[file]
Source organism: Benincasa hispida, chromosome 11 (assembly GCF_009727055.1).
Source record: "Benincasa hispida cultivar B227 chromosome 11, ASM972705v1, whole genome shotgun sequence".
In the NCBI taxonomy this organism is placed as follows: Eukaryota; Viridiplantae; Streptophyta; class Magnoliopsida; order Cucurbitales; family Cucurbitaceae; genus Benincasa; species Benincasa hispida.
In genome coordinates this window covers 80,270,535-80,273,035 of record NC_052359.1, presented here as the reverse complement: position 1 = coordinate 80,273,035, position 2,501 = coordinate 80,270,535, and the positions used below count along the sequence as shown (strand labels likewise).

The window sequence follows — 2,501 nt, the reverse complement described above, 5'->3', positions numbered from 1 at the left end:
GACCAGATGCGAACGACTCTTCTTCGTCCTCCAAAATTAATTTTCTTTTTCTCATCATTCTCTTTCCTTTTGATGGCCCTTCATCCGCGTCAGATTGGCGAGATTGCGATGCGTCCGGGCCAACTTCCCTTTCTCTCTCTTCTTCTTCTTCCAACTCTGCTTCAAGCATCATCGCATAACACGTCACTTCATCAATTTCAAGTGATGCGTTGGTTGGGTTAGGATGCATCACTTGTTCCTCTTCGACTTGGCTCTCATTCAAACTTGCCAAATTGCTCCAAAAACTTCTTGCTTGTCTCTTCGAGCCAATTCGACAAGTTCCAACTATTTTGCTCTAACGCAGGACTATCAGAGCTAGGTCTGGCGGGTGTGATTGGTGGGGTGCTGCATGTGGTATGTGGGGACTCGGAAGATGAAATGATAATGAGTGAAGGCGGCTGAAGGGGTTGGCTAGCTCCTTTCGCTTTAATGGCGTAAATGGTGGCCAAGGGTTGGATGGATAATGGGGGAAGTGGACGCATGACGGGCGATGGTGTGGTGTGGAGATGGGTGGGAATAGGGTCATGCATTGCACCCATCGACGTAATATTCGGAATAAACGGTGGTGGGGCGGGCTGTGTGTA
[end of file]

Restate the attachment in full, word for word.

Source organism: Benincasa hispida, chromosome 11 (assembly GCF_009727055.1).
Source record: "Benincasa hispida cultivar B227 chromosome 11, ASM972705v1, whole genome shotgun sequence".
In the NCBI taxonomy this organism is placed as follows: Eukaryota; Viridiplantae; Streptophyta; class Magnoliopsida; order Cucurbitales; family Cucurbitaceae; genus Benincasa; species Benincasa hispida.
In genome coordinates this window covers 80,270,535-80,273,035 of record NC_052359.1, presented here as the reverse complement: position 1 = coordinate 80,273,035, position 2,501 = coordinate 80,270,535, and the positions used below count along the sequence as shown (strand labels likewise).

The window sequence follows — 2,501 nt, the reverse complement described above, 5'->3', positions numbered from 1 at the left end:
GACCAGATGCGAACGACTCTTCTTCGTCCTCCAAAATTAATTTTCTTTTTCTCATCATTCTCTTTCCTTTTGATGGCCCTTCATCCGCGTCAGATTGGCGAGATTGCGATGCGTCCGGGCCAACTTCCCTTTCTCTCTCTTCTTCTTCTTCCAACTCTGCTTCAAGCATCATCGCATAACACGTCACTTCATCAATTTCAAGTGATGCGTTGGTTGGGTTAGGATGCATCACTTGTTCCTCTTCGACTTGGCTCTCATTCAAACTTGCCAAATTGCTCCAAAAACTTCTTGCTTGTCTCTTCGAGCCAATTCGACAAGTTCCAACTATTTTGCTCTAACGCAGGACTATCAGAGCTAGGTCTGGCGGGTGTGATTGGTGGGGTGCTGCATGTGGTATGTGGGGACTCGGAAGATGAAATGATAATGAGTGAAGGCGGCTGAAGGGGTTGGCTAGCTCCTTTCGCTTTAATGGCGTAAATGGTGGCCAAGGGTTGGATGGATAATGGGGGAAGTGGACGCATGACGGGCGATGGTGTGGTGTGGAGATGGGTGGGAATAGGGTCATGCATTGCACCCATCGACGTAATATTCGGAATAAACGGTGGTGGGGCGGGCTGTGTGTA